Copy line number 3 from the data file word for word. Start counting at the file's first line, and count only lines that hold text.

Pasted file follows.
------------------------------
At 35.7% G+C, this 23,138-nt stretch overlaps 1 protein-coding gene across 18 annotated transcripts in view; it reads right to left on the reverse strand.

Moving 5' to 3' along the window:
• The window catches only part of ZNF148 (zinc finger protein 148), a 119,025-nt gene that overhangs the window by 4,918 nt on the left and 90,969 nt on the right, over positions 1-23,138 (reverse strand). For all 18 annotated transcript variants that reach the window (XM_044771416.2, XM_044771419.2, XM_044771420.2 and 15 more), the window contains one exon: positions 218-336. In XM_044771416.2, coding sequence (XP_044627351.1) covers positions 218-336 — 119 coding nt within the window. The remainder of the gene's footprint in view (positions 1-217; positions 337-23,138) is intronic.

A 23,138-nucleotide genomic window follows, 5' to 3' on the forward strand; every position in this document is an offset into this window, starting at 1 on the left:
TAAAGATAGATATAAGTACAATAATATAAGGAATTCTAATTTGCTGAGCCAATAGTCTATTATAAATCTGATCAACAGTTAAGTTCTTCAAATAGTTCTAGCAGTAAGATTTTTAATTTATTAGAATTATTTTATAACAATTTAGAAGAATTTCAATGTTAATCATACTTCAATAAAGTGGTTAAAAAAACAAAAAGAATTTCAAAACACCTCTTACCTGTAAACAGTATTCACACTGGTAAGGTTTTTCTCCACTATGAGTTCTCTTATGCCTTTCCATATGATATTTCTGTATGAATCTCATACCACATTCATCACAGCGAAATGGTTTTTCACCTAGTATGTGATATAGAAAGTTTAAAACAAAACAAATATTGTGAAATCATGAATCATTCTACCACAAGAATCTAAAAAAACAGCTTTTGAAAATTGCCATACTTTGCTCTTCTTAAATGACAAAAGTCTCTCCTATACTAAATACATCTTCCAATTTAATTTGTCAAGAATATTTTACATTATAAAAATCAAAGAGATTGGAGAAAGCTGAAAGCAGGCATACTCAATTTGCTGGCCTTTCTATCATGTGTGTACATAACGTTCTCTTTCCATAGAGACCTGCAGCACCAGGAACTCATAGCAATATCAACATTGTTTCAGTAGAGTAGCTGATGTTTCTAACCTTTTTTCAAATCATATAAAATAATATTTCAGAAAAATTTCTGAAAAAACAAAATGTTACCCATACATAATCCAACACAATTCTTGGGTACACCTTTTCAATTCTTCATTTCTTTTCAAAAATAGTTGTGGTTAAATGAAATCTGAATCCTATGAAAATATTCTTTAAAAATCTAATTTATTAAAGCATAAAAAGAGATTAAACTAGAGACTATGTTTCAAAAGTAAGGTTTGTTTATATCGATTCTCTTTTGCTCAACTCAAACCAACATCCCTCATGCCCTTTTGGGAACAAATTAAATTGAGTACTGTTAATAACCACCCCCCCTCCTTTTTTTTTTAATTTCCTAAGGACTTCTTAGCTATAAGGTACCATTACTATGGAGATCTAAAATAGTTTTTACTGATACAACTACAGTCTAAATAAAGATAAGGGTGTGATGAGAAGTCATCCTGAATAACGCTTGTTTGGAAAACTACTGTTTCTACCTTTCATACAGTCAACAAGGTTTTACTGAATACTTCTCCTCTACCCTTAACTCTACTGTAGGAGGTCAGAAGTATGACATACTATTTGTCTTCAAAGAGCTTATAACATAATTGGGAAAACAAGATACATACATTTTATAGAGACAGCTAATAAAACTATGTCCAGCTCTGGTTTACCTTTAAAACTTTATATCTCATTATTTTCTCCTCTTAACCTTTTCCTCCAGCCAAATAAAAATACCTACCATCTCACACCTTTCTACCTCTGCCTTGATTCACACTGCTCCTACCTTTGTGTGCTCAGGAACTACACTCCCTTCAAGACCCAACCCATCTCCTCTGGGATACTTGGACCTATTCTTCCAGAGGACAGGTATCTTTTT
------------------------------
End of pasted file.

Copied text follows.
• The window catches only part of ZNF148 (zinc finger protein 148), a 119,025-nt gene that overhangs the window by 4,918 nt on the left and 90,969 nt on the right, over positions 1-23,138 (reverse strand). For all 18 annotated transcript variants that reach the window (XM_044771416.2, XM_044771419.2, XM_044771420.2 and 15 more), the window contains one exon: positions 218-336. In XM_044771416.2, coding sequence (XP_044627351.1) covers positions 218-336 — 119 coding nt within the window. The remainder of the gene's footprint in view (positions 1-217; positions 337-23,138) is intronic.